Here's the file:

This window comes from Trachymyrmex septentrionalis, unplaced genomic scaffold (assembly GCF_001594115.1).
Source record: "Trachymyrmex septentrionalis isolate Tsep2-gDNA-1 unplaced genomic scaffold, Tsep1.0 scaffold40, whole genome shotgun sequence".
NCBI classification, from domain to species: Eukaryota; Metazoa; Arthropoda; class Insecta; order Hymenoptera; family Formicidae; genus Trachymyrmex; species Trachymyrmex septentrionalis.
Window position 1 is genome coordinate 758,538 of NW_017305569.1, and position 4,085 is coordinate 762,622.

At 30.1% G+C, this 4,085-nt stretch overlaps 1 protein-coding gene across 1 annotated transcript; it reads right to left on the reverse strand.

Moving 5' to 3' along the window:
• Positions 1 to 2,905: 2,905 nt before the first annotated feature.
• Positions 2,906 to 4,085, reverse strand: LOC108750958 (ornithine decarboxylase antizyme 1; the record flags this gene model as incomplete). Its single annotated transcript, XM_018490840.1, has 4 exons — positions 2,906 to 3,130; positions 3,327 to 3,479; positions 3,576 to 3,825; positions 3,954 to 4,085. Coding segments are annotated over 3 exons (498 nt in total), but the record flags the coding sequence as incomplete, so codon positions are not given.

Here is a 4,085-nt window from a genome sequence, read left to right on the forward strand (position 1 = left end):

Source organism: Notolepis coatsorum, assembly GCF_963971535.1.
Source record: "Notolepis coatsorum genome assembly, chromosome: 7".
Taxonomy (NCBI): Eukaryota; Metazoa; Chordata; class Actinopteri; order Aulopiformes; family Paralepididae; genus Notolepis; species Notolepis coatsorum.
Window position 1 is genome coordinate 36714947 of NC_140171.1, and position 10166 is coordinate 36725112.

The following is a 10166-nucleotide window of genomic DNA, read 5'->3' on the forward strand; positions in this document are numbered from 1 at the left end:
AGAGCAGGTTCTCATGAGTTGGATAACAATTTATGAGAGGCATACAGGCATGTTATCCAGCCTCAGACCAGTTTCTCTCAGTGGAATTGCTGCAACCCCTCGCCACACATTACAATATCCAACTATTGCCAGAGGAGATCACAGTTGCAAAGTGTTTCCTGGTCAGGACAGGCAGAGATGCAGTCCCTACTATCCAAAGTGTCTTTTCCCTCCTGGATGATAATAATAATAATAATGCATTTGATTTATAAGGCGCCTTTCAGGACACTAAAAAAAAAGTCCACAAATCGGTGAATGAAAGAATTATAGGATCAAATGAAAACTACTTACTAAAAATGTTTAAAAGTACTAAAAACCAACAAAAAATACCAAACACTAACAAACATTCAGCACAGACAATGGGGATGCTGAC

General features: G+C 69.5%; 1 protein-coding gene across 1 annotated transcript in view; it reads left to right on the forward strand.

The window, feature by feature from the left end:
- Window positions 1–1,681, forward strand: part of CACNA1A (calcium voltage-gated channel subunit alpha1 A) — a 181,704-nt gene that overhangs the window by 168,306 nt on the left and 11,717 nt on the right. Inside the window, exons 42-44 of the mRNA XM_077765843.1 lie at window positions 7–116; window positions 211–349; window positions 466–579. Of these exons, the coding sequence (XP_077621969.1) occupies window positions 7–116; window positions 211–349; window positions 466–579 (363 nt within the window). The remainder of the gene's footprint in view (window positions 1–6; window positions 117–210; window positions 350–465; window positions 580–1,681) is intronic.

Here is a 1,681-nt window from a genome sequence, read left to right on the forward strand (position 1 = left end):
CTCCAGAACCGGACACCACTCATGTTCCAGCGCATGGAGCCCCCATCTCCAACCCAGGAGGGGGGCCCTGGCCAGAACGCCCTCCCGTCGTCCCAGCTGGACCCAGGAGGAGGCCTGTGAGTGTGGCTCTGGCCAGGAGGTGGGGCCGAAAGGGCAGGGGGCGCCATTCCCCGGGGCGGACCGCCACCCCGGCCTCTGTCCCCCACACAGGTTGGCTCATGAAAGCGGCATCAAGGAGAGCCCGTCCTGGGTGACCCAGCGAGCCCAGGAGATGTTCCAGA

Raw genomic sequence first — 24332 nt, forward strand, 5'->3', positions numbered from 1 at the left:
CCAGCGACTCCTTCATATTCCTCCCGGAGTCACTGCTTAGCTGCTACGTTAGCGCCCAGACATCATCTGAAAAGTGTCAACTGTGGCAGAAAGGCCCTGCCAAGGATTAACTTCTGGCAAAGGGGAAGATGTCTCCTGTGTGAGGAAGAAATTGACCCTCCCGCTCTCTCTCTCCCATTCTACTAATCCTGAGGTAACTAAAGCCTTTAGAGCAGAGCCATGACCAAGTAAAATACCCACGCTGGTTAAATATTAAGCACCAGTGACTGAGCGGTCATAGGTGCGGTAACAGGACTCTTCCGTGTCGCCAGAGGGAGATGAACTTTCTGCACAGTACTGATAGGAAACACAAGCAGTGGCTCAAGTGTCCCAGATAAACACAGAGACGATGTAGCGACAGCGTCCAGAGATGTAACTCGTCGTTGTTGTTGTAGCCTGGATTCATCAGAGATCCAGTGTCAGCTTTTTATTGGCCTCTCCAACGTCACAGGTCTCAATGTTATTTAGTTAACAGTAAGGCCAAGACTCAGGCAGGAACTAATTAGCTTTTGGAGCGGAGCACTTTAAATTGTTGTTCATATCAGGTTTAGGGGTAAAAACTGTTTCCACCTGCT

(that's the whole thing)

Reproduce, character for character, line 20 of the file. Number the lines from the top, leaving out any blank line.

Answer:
CTCCAGAACCGGACACCACTCATGTTCCAGCGCATGGAGCCCCCATCTCCAACCCAGGAGGGGGGCCCTGGCCAGAACGCCCTCCCGTCGTCCCAGCTGGACCCAGGAGGAGGCCTGTGAGTGTGGCTCTGGCCAGGAGGTGGGGCCGAAAGGGCAGGGGGCGCCATTCCCCGGGGCGGACCGCCACCCCGGCCTCTGTCCCCCACACAGGTTGGCTCATGAAAGCGGCATCAAGGAGAGCCCGTCCTGGGTGACCCAGCGAGCCCAGGAGATGTTCCAGA